The School District is facing a potential shortfall of approximately $30 million during the next two years, and a portion of Tuesday night's School Board Meeting was spent discussing the problem and how to stay solvent during the crisis.
"Thanks to federal stimulus money and prudent reserves, we were able to avoid major cuts this year," said Superintendent Steven Enoch. "Many school districts were not able to do that. However, that was one-time money, and now we find ourselves back in a potentially catastrophic budget situation."
According to Enoch, in order to remain financially solvent, the trustees will need to begin to consider:
1. Reducing labor costs through programs and services reductions;
2. Reducing labor costs by increasing class size; and
3. Reducing labor costs through salary reductions, furloughs, benefits caps, etc.
"Like all school districts our personnel expenditures are approximately 85 percent of the budget," said Enoch. "Therefore, when all is said and done, dealing with such a huge shortfall generally comes down to these three main options."
The San Ramon Valley Unified School District released the following Questions and Answers about the budget crisis.
Q. What is the basic financial challenge we face as a district?
A. We are forecasting a two year deficit of approximately $30 million. By law we must maintain a balanced budget.
Q. Why does it seem worse than last year?
A. We have been able to operate this year without significant program reductions or employee concessions because we have been living on district reserves and Federal Stimulus funds, both of which are one-time funds and will be gone in the near future. This challenge is true in just about every school district in the state, which is why many are saying that 2010-11 will be the most difficult year for public education since the passage of Proposition 13.
Q. We passed our parcel tax, doesn't that help?
A. Yes, it does indeed help! If we had not we would be looking at a two-year deficit of approximately $42 million. It is also important to note that Measure "C" intentionally does not protect specific programs as the Board wisely anticipated that the funds would be needed simply to offset some of the loss of state funding. Measure "C" generates approximately $6.8 million dollars each year.
Q. How much has the state actually reduced funding?
A. The Governor's recent budget proposal for next year reduces funding to our district $6.1 million dollars. Taken together with the State funding cuts we have received since the 2007-08 school year, we will be receiving approximately $823 less per student next year than we did two years ago!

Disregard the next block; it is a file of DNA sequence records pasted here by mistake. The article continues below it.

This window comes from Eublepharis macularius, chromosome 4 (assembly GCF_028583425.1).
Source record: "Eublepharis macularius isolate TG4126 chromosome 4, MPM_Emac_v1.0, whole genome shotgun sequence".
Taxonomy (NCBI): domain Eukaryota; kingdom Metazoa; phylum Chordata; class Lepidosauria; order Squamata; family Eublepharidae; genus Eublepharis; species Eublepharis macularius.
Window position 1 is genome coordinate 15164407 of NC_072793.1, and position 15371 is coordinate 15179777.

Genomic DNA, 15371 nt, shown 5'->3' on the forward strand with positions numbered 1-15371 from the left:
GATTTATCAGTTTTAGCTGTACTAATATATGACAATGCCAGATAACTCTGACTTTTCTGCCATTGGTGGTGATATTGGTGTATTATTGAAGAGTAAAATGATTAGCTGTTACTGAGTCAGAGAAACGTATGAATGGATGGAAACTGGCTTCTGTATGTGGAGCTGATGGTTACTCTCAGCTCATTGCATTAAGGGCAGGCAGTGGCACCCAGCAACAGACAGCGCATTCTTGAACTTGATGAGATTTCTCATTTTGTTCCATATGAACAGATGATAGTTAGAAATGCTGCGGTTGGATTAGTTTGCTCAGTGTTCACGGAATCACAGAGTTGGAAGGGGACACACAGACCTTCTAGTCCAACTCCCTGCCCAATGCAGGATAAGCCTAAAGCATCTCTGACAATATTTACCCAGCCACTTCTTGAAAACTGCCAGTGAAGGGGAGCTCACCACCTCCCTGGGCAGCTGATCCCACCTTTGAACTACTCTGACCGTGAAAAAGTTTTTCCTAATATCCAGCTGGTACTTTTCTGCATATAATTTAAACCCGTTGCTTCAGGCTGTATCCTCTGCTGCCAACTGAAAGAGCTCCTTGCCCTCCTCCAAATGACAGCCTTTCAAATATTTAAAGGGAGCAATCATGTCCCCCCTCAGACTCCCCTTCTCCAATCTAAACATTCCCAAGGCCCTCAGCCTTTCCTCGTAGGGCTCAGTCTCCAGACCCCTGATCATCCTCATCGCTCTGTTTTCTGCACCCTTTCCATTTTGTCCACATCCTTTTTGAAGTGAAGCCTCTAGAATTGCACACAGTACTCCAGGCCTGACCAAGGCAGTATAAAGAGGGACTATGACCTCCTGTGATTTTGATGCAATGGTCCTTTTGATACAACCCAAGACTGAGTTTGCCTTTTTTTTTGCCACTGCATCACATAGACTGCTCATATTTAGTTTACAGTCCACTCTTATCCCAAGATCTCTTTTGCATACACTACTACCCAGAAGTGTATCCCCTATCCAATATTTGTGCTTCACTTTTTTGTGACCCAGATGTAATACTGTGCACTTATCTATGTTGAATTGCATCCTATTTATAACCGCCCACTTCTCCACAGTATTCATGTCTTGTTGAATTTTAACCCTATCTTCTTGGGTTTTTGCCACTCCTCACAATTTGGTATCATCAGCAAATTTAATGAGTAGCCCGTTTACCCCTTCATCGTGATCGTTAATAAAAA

Q. But isn't our district growing and doesn't that help the budget?
A. We are still growing and it does help our budget. (Many districts have declining enrollment, which is very problematic in this economic environment.) We are projecting growth of 500 students from the start of this year to the start of next year. The "growth bonus" that comes from more students is already factored into our projected budget. The growth also offsets some of the potential layoffs that we might experience.
Q. What are the Board's and Superintendent's goals during this crisis?
1. Minimize program and service reductions (including keeping class size as low as possible)
2. Preserve as many jobs as possible, which includes trying to avoid the demoralizing process of layoffs
3. Keep the school district financially solvent
Q. Why is the district offering a retirement incentive for teachers?
A. The purpose is to provide a health benefit incentive for senior teachers to consider retirement as this could help reduce the number of potential layoffs of recently hired teachers. The district may also benefit initially with a better cash position as newer teachers cost less than experienced teachers. In the long run, however, this incentive is not a "money maker" for the district, but it may help with short term cash flow. The down side is that we may lose many wonderful teachers, with the result being a loss of wisdom and skill that only experience brings. The incentive is not offered to administrators or classified employees because there is not a significant difference in pay between new and senior staff members, as there is with teachers.